Realise Mwase (24), also known as Ree Mwase, has built new bridges for African literature in the internet-age. The author is proving that “poetry is not dead” with his new release, African Pride which landed him on the stage of TedTalk.
TedTalk is an international media organisation that posts talks online for the spread of ideas and education. The publication is inspired by a modern African society which is riddled by the effects of colonialism, poverty, tragedy and drug abuse. African Pride paints a haunting picture of Africa as a doomed continent, with all its abandoned infrastructure, ready for a rebirth.
Ree Mwase is a visionary for a ‘new Africa’ that is “seldom on the lips of outsiders”. The Africa that was liberated by national heroes such as Patrice Lumumba and Kwame Nkrumah is still a work in progress.
The poet who describes himself as a wordsmith and storyteller discusses his struggles as an African and Zimbabwean living in the diaspora. “I’ve been living in Cyprus for over 5 years,” he says. The author admits to African Pride being inspired by the negative press of Zimbabwe in the international community. “I was in the midst of defending Zimbabweans,” he adds. It is the African identity that Ree Mwase wanted to bring out through poetry.
Although Ree Mwase is proud to be Zimbabwean, he considers himself African first. “I’m of the Tonga ethnicity but was born and raised in Zimbabwe. I wouldn’t go as far as calling myself Pan-African but I’d like to believe I represent the motherland in my own way,” he explains. While owning up to his African identity, Ree Mwase expresses the confidence of someone who has always been enlightened. However, the author has not always found it easy to be proudly African, especially when he moved overseas. “The difficult part is accepting the not-so flattering aspects of your identity. Being African transcends aesthetic and preferences,” he says.
Self loathing has been an issue amongst Africans who feel pressured to abide by the international standards of beauty. Ree Mwase is not a fan of proving to be African but letting his identity speak for itself. “I do not approve wearing traditional attire at international festivals to prove that I am African. We end up looking like caricatures of ourselves,” he says.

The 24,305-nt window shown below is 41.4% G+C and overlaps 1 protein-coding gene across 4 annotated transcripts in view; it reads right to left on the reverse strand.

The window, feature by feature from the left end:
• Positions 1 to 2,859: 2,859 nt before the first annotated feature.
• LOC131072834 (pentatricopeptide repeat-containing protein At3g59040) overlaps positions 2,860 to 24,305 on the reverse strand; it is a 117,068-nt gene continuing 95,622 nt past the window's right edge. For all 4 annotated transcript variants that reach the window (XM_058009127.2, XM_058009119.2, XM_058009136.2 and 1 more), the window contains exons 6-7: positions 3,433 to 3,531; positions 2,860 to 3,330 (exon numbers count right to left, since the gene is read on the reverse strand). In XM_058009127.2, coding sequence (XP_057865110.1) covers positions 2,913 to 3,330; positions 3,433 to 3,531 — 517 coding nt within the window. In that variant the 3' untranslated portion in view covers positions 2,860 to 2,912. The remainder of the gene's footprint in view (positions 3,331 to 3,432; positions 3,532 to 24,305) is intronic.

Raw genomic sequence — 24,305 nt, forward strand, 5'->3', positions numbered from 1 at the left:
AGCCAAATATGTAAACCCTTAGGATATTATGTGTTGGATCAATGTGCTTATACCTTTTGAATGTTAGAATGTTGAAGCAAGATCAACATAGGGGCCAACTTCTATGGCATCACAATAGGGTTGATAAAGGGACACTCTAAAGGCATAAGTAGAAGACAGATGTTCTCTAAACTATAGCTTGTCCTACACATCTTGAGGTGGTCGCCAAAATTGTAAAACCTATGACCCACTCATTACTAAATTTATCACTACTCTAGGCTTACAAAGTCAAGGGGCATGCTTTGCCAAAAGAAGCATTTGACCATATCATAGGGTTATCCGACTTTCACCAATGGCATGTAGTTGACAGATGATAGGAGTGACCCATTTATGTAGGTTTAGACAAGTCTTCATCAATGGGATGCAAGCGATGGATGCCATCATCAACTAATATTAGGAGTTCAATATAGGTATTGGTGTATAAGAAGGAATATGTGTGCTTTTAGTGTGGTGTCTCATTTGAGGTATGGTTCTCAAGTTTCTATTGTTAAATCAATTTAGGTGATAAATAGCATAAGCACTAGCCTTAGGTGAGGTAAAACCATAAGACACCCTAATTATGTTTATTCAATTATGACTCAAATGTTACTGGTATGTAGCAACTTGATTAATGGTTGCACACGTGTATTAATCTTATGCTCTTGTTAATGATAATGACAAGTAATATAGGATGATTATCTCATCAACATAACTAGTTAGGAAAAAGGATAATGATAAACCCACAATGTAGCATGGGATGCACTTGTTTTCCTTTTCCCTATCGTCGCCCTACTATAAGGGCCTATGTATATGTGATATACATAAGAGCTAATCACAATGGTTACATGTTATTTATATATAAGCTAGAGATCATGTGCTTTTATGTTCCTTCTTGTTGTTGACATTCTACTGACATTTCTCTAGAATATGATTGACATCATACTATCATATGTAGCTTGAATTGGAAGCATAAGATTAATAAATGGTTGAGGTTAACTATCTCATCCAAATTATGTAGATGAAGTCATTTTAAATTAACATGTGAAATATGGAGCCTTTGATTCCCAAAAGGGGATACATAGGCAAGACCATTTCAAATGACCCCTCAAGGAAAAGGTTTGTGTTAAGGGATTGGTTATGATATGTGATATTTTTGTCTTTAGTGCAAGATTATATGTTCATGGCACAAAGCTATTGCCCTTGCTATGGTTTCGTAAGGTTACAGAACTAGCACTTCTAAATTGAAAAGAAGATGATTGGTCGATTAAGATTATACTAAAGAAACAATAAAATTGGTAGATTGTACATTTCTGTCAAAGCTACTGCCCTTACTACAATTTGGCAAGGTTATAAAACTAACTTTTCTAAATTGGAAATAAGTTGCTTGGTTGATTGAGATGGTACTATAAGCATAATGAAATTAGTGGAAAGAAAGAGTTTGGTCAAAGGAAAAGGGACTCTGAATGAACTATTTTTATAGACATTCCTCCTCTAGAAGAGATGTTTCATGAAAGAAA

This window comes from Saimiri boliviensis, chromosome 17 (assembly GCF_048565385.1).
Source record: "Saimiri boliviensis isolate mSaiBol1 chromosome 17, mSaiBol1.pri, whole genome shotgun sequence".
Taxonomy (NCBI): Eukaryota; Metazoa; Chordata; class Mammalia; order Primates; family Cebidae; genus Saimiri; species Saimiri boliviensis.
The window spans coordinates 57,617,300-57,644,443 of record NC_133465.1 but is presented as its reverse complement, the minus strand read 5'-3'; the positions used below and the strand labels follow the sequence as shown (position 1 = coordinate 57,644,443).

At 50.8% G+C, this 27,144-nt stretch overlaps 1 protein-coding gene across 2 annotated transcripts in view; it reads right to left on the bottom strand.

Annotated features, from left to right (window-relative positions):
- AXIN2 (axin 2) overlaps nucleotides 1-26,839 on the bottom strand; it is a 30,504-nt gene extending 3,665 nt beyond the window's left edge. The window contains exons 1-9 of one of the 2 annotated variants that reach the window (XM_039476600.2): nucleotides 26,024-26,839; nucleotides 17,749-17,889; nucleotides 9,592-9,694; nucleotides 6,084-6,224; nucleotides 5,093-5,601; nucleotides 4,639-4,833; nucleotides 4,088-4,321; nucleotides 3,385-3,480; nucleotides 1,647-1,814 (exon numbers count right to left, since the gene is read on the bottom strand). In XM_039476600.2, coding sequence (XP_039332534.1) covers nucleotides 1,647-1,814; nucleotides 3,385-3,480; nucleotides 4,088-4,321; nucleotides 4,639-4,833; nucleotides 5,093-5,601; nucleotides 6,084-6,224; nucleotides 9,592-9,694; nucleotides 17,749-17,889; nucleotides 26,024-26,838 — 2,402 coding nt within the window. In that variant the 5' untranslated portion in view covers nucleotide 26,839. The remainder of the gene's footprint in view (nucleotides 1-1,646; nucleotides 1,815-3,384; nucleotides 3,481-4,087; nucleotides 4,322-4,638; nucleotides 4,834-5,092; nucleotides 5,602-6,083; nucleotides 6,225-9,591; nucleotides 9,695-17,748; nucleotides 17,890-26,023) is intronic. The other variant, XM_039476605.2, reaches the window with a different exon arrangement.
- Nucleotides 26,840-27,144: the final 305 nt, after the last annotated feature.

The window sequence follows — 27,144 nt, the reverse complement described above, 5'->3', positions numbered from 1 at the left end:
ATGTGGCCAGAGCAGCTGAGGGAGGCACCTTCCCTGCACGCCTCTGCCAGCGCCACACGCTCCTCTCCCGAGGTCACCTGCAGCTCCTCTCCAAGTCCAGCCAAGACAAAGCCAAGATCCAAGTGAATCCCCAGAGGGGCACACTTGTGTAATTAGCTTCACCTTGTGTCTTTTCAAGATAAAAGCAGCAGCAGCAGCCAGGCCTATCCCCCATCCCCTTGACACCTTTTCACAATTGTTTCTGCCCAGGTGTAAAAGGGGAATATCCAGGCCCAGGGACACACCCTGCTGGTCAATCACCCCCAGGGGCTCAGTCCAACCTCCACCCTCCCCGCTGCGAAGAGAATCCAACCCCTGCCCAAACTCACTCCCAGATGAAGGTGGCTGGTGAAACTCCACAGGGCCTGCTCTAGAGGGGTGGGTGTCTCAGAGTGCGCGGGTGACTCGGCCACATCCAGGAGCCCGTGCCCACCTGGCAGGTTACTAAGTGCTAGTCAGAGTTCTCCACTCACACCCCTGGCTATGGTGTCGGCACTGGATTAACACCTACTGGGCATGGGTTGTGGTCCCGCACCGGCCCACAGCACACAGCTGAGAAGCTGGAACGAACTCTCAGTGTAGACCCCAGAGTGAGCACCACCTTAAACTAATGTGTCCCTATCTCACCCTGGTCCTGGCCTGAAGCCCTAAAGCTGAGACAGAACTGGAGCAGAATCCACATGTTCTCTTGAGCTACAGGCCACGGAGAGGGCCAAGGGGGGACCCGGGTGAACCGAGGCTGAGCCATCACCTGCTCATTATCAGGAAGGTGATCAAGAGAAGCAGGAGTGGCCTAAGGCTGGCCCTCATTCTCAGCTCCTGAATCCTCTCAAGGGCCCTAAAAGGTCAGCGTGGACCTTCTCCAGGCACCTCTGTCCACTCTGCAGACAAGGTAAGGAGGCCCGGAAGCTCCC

According to the author, the narrative remains that the African identity is within such as being able to speak the mother-tongue. Ree Mwase advocates for the use of African languages in literature as a preservation of culture.
He is also no stranger to mixing Shona and English literature, deriving influence from Afrocentric music. African Pride incorporates poems inspired by Shona folklore such as “Tsuro NaGudo” (The hare and the baboon). The style gives the reader a sense of home, growing up in Zimbabwe.
Education is one of the most praised sectors in Africa, imposing competition for stable employment among Africans for an escape from poverty. African Pride highlights wisdom as gold for the African child.
One of the outstanding phrases in the novel states: “He arose to pursue his calling. To bring light to young faces. Education is the key.” The line succeeds to warn that the African child has to work twice as hard to find stability, in all the turmoil of hardship. Ree Mwase recalls hitting rock-bottom when faced with a financial situation that delayed his graduation from University in Cyprus. The incident fuelled his need to put pen on paper.
He found his calling in a talent that is no longer sought after due to a dwindling in sales of traditional media. Publishing houses have suffered the consequences of digitalisation, with people preferring to read e-books and blogs rather than hard-copy literature.
Ree Mwase has not let that get in the way of pursuing his dream by embarking on social media marketing of African Pride. It is quite obvious that, in this day and age, an artist can grow a brand through the internet. Ree Mwase owes it to social media for levelling up his career as an author. “Once you have a social media following, the world is yours,” he affirms.